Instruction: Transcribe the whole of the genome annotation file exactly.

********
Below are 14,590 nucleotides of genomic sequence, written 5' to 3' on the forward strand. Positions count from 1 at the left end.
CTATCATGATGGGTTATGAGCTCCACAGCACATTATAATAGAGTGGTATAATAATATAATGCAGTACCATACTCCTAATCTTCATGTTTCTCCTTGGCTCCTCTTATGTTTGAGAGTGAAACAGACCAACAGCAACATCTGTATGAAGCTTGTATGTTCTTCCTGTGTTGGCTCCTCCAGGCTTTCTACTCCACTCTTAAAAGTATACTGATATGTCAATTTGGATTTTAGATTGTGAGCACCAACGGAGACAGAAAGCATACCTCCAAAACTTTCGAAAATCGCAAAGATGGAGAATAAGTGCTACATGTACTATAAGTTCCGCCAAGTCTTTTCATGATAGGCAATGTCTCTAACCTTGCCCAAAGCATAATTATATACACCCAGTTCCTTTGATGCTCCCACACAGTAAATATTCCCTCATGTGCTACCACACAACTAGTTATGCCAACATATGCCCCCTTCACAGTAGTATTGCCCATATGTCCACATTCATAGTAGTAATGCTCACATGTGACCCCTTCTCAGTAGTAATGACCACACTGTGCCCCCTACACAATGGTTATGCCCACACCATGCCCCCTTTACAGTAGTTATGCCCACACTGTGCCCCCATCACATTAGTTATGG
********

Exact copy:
Below are 14,590 nucleotides of genomic sequence, written 5' to 3' on the forward strand. Positions count from 1 at the left end.
CTATCATGATGGGTTATGAGCTCCACAGCACATTATAATAGAGTGGTATAATAATATAATGCAGTACCATACTCCTAATCTTCATGTTTCTCCTTGGCTCCTCTTATGTTTGAGAGTGAAACAGACCAACAGCAACATCTGTATGAAGCTTGTATGTTCTTCCTGTGTTGGCTCCTCCAGGCTTTCTACTCCACTCTTAAAAGTATACTGATATGTCAATTTGGATTTTAGATTGTGAGCACCAACGGAGACAGAAAGCATACCTCCAAAACTTTCGAAAATCGCAAAGATGGAGAATAAGTGCTACATGTACTATAAGTTCCGCCAAGTCTTTTCATGATAGGCAATGTCTCTAACCTTGCCCAAAGCATAATTATATACACCCAGTTCCTTTGATGCTCCCACACAGTAAATATTCCCTCATGTGCTACCACACAACTAGTTATGCCAACATATGCCCCCTTCACAGTAGTATTGCCCATATGTCCACATTCATAGTAGTAATGCTCACATGTGACCCCTTCTCAGTAGTAATGACCACACTGTGCCCCCTACACAATGGTTATGCCCACACCATGCCCCCTTTACAGTAGTTATGCCCACACTGTGCCCCCATCACATTAGTTATGG